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Despite outcry, Anthem Blue Cross to go ahead with big rate hike

The decision by Anthem Blue Cross to hike its California customers' insurance rates by up to 39 percent has sparked hearings in Congress and at the California State House. Obama and Democrats cited it at Thursday's healthcare summit.

A man dressed as "Captain America" joins a group of physical therapists and consumers affected by insurance premium increases, during a protest outside the offices of Anthem Blue Cross in Los Angeles on Tuesday. Despite the House Oversight and Investigations subcommittee hearing on "Premium Increases by Anthem Blue Cross in the Individual Health Insurance Market," the insurer will go ahead with its rate hike.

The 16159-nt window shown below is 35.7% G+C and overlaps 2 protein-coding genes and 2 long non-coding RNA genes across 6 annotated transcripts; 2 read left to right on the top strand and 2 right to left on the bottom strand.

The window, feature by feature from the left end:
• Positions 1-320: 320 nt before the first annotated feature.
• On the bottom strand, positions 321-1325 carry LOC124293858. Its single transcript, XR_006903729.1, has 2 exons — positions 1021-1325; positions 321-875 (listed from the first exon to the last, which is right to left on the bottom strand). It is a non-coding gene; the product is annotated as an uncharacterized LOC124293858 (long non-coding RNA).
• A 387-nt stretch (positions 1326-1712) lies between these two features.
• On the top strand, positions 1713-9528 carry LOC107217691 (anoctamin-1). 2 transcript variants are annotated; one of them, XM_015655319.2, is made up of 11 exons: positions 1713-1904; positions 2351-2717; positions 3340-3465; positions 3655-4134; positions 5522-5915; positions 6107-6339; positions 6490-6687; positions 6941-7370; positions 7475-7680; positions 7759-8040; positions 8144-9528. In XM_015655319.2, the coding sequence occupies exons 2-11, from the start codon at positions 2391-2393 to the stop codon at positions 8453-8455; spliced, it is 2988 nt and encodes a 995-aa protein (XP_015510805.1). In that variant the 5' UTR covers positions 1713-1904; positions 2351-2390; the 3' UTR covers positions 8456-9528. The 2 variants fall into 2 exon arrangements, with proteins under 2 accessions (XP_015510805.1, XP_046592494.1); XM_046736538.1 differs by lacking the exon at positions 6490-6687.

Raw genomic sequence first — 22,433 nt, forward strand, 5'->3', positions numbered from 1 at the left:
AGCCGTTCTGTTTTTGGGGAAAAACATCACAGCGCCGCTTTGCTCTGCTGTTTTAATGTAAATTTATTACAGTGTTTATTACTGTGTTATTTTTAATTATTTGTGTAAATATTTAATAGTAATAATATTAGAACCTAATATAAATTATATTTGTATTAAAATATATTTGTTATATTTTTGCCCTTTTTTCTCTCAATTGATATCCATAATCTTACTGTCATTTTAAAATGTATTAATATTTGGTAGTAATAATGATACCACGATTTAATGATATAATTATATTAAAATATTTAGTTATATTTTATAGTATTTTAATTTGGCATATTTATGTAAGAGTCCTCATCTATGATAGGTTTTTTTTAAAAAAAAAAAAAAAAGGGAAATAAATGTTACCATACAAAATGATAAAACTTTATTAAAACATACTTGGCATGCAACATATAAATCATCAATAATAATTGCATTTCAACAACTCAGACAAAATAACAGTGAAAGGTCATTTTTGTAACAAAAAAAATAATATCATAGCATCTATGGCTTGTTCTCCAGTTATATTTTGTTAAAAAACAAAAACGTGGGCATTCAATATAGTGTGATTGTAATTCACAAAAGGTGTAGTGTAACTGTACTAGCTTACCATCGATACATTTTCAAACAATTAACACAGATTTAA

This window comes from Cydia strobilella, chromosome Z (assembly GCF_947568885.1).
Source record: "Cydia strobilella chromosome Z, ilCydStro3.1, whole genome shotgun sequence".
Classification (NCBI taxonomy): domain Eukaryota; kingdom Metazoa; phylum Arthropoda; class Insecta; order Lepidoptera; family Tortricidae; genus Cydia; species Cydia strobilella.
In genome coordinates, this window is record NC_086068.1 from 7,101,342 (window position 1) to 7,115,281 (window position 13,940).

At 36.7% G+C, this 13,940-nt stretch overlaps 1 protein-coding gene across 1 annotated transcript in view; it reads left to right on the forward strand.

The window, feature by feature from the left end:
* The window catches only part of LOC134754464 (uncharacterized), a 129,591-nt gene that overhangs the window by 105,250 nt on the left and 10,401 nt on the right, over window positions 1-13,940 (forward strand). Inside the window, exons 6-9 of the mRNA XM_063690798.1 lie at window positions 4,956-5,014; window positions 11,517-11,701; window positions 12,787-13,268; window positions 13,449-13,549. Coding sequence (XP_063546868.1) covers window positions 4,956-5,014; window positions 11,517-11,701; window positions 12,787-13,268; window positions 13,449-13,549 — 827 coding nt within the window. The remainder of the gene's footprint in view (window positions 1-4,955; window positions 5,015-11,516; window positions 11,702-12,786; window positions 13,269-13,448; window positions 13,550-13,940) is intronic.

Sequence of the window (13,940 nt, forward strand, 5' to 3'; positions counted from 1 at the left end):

Damian Dovarganes/AP

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Anthem Blue Cross, the health insurer that plans to boost rates by as much as 39 percent in California this year, has become a lightning rod in the national debate over healthcare reform.

In President Obama’s healthcare summit Thursday, both Republicans and Democrats held up the company as an example of why the federal government needs to take steps to keep rising insurance premiums in check.

Of course, both sides differ on how to go about tackling that issue. See the Monitor’s coverage of the summit here.

Over the past few days, however, Democrats have sought to turn rising anger over Anthem’s rate hike into support for their healthcare reform legislation by highlighting the alleged excesses of Wellpoint Inc., the insurer’s parent company.

Despite the outcry, the rate increase for Anthem's California customers who have purchased individual policies is expected to take effect May 1. It was delayed for two months to allow California regulators to review the hike to ensure it complies with state law.


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